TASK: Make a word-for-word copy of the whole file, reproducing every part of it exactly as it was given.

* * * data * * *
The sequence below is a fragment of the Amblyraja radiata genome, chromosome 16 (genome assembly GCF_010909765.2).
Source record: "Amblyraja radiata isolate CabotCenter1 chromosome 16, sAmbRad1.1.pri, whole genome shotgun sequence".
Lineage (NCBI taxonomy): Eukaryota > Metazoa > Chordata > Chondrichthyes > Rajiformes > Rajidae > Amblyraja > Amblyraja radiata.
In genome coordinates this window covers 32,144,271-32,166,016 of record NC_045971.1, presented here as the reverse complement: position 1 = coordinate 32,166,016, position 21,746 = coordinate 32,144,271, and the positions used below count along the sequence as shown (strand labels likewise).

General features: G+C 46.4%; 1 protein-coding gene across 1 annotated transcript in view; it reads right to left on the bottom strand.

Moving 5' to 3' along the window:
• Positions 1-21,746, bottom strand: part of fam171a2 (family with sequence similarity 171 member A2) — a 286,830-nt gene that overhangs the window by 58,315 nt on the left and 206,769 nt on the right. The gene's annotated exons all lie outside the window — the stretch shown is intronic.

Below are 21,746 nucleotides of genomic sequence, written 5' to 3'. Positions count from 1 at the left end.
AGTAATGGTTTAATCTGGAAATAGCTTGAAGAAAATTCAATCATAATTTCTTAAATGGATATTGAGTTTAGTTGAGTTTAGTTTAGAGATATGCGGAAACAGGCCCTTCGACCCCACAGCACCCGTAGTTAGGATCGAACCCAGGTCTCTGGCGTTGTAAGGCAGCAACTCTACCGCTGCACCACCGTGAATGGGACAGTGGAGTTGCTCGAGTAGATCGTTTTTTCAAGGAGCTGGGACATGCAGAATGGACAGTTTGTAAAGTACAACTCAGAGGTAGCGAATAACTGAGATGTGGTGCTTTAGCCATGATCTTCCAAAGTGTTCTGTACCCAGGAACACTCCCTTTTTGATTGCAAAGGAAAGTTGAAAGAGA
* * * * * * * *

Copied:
The sequence below is a fragment of the Amblyraja radiata genome, chromosome 16 (genome assembly GCF_010909765.2).
Source record: "Amblyraja radiata isolate CabotCenter1 chromosome 16, sAmbRad1.1.pri, whole genome shotgun sequence".
Lineage (NCBI taxonomy): Eukaryota > Metazoa > Chordata > Chondrichthyes > Rajiformes > Rajidae > Amblyraja > Amblyraja radiata.
In genome coordinates this window covers 32,144,271-32,166,016 of record NC_045971.1, presented here as the reverse complement: position 1 = coordinate 32,166,016, position 21,746 = coordinate 32,144,271, and the positions used below count along the sequence as shown (strand labels likewise).

General features: G+C 46.4%; 1 protein-coding gene across 1 annotated transcript in view; it reads right to left on the bottom strand.

Moving 5' to 3' along the window:
• Positions 1-21,746, bottom strand: part of fam171a2 (family with sequence similarity 171 member A2) — a 286,830-nt gene that overhangs the window by 58,315 nt on the left and 206,769 nt on the right. The gene's annotated exons all lie outside the window — the stretch shown is intronic.

Below are 21,746 nucleotides of genomic sequence, written 5' to 3'. Positions count from 1 at the left end.
AGTAATGGTTTAATCTGGAAATAGCTTGAAGAAAATTCAATCATAATTTCTTAAATGGATATTGAGTTTAGTTGAGTTTAGTTTAGAGATATGCGGAAACAGGCCCTTCGACCCCACAGCACCCGTAGTTAGGATCGAACCCAGGTCTCTGGCGTTGTAAGGCAGCAACTCTACCGCTGCACCACCGTGAATGGGACAGTGGAGTTGCTCGAGTAGATCGTTTTTTCAAGGAGCTGGGACATGCAGAATGGACAGTTTGTAAAGTACAACTCAGAGGTAGCGAATAACTGAGATGTGGTGCTTTAGCCATGATCTTCCAAAGTGTTCTGTACCCAGGAACACTCCCTTTTTGATTGCAAAGGAAAGTTGAAAGAGA